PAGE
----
Year of the Nurse | The Tall Tale of Calamity Jane

The World Health Organization (WHO) has announced that 2020 is the Year of the Nurse and the Midwife. To celebrate, we’re highlighting individuals that made a major impact on the nursing profession.

Today, we’re telling the story of Old West adventurer and nurse Martha Jane Cannary, otherwise known as “Calamity Jane.”

Calamity Jane is known for her relationships with some of the most legendary figures of the Wild West. While many of the details of her life can’t be confirmed, we’re telling her larger-than-life story as a tribute to every RN that heroically touches lives every day, an equally mythic feat.

Read on to enjoy the jaw-dropping tall tale of Calamity Jane’s incredible life!

Early Life

Calamity Jane was born on May 1, 1852 near Princeton, Missouri. Many of the details of her childhood are unconfirmed, but some accounts claim that Jane was the oldest of seven children.

Her family, following the boom of the gold rush, moved to Virginia City, Montana in 1865 when Jane was 13 years old. During the five-month trip to Wyoming, Jane spent most of her time hunting with the men in the caravan and learning the ways of the pioneers.

It is thought that Jane became ill with smallpox as a child but survived, which provided her with immunity to the disease. This would become a valuable asset for her later on.

Jane learned to ride horses and shoot a rifle, and was soon considered to be an excellent rider and markswoman. She also did not agree with the strict limitations placed on females of her generation.

Both of Jane’s parents died in 1866, just one year after arriving in Virginia City. This made Jane the head of the household, and she was forced to take a variety of jobs to support her younger siblings. She worked as a cook, dishwasher, waitress, ox-team driver, and eventually, a nurse.

Wild West and the Frontier

In 1870, Jane became a scout for General George Custer at Fort Russel, Wyoming. Over the next six years, Jane was a scout in General Custer’s army, delivering dispatches and traveling with groups of soldiers to protect mining towns from attacks by the Sioux Tribe.

Her ability to hold her own with the men of the frontier, incredible shooting and riding skills, and fearless demeanor earned her the nickname “Calamity Jane.”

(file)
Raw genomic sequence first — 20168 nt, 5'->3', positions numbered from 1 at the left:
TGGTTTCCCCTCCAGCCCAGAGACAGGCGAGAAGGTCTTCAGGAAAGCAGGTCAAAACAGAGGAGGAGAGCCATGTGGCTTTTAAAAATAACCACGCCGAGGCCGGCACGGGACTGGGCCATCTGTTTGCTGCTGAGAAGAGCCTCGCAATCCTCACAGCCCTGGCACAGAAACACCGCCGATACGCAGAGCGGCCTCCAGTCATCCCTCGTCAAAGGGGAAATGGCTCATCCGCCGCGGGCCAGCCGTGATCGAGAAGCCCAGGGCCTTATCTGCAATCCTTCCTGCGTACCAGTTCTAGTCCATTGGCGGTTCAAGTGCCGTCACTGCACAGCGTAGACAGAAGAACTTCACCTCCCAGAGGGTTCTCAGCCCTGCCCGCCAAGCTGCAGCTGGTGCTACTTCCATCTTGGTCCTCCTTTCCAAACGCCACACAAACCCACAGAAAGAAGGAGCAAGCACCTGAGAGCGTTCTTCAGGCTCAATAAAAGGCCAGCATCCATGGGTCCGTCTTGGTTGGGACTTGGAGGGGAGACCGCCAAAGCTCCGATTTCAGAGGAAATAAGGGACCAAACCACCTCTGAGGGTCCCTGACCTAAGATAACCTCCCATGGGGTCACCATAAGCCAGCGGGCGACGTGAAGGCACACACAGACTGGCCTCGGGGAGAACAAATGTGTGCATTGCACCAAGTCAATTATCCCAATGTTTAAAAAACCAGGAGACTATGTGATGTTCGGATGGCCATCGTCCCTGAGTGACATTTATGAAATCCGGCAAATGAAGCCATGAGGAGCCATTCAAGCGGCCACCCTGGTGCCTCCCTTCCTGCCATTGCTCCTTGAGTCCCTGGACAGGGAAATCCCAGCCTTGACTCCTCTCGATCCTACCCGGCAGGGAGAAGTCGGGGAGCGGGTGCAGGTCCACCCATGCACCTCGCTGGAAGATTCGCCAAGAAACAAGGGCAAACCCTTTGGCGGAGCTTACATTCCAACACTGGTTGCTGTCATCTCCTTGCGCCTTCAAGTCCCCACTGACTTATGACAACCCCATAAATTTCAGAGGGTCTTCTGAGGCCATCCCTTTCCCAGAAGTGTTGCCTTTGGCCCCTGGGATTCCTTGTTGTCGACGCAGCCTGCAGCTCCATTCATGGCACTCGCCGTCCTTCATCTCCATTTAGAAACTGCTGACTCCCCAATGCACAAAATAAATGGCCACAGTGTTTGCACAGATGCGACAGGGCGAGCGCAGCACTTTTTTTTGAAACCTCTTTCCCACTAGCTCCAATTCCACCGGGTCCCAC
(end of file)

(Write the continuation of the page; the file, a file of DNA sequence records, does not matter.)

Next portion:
According to legend, Jane met Old West icon Wild Bill Hickok in 1876 in Fort Laramie, Wyoming. They quickly became close friends, and some accounts claim they were romantically involved until Hickok’s death later that year.

Soon after meeting Hickok, Jane joined a caravan heading to Deadwood, South Dakota, where she began living. In the summer of 1876, Jane worked as a Pony Express rider, carrying U.S. mail from Deadwood to other camps in South Dakota, over some of the roughest trails in the country.

It wasn’t until 1878 that she earned her place in nursing history.

The Deadwood Smallpox Outbreak

In 1878, a smallpox outbreak occurred in Deadwood. Jane’s immunity to the disease allowed her to care for the ill, and she began dedicating all her time to helping those in need.

It was written that Jane “dropped all her vices and spent day and night nursing.” Another witness recalled Jane as “a perfect angel sent from heaven when any of the boys was sick.”

Before the outbreak, Jane was known as a heavy-drinking, rowdy character prone to exaggeration and unpredictable behavior. However, she changed her habits to care for the sick.

Jane advocated for fresh water for the ill, bought groceries, and settled business disputes at gunpoint.

Even in the harsh conditions of the frontier, many of Jane’s patients survived smallpox. Despite her hard exterior, Jane displayed immense compassion and goodwill when she was called upon to become a nurse.


While many of the details of Jane’s life cannot be confirmed, her incredible compassion and commitment as a caregiver in the smallpox outbreak of Deadwood will forever remain a part of her legacy.

Unfortunately, Jane succumbed to her hard-living ways at the young age of 51. She passed away on August 1, 1903, in Terry, South Dakota.

In many ways, the fearless spirit of Calamity Jane lives on in the nursing profession today. GIFTED is honored to support the heroic clinicians who are committed to providing exceptional care, no matter the circumstances.

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